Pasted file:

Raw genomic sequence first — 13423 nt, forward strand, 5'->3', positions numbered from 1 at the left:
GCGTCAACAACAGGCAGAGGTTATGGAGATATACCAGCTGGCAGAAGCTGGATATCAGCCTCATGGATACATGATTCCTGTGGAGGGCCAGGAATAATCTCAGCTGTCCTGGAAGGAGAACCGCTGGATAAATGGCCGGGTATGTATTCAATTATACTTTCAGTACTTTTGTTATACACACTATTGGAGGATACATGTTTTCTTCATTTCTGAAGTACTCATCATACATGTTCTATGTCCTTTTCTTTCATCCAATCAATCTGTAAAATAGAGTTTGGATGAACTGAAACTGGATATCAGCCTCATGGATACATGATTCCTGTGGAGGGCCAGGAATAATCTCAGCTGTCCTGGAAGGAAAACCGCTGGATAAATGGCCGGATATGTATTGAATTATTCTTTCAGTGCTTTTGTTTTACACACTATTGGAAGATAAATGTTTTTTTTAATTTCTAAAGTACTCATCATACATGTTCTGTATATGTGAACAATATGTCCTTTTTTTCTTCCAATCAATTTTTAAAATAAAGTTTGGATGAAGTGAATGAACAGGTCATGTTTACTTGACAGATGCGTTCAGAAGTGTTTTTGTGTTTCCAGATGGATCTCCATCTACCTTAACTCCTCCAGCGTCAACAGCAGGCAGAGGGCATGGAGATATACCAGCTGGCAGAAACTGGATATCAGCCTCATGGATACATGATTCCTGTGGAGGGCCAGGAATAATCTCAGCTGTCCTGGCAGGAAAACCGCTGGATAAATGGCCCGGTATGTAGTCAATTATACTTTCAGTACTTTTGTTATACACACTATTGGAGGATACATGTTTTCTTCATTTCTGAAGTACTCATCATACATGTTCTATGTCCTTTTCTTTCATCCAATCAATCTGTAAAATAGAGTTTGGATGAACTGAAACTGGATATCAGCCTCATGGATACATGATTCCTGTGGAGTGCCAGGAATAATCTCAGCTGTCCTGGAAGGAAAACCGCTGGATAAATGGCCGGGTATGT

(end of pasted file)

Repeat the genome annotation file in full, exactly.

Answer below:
Raw genomic sequence first — 13423 nt, forward strand, 5'->3', positions numbered from 1 at the left:
GCGTCAACAACAGGCAGAGGTTATGGAGATATACCAGCTGGCAGAAGCTGGATATCAGCCTCATGGATACATGATTCCTGTGGAGGGCCAGGAATAATCTCAGCTGTCCTGGAAGGAGAACCGCTGGATAAATGGCCGGGTATGTATTCAATTATACTTTCAGTACTTTTGTTATACACACTATTGGAGGATACATGTTTTCTTCATTTCTGAAGTACTCATCATACATGTTCTATGTCCTTTTCTTTCATCCAATCAATCTGTAAAATAGAGTTTGGATGAACTGAAACTGGATATCAGCCTCATGGATACATGATTCCTGTGGAGGGCCAGGAATAATCTCAGCTGTCCTGGAAGGAAAACCGCTGGATAAATGGCCGGATATGTATTGAATTATTCTTTCAGTGCTTTTGTTTTACACACTATTGGAAGATAAATGTTTTTTTTAATTTCTAAAGTACTCATCATACATGTTCTGTATATGTGAACAATATGTCCTTTTTTTCTTCCAATCAATTTTTAAAATAAAGTTTGGATGAAGTGAATGAACAGGTCATGTTTACTTGACAGATGCGTTCAGAAGTGTTTTTGTGTTTCCAGATGGATCTCCATCTACCTTAACTCCTCCAGCGTCAACAGCAGGCAGAGGGCATGGAGATATACCAGCTGGCAGAAACTGGATATCAGCCTCATGGATACATGATTCCTGTGGAGGGCCAGGAATAATCTCAGCTGTCCTGGCAGGAAAACCGCTGGATAAATGGCCCGGTATGTAGTCAATTATACTTTCAGTACTTTTGTTATACACACTATTGGAGGATACATGTTTTCTTCATTTCTGAAGTACTCATCATACATGTTCTATGTCCTTTTCTTTCATCCAATCAATCTGTAAAATAGAGTTTGGATGAACTGAAACTGGATATCAGCCTCATGGATACATGATTCCTGTGGAGTGCCAGGAATAATCTCAGCTGTCCTGGAAGGAAAACCGCTGGATAAATGGCCGGGTATGT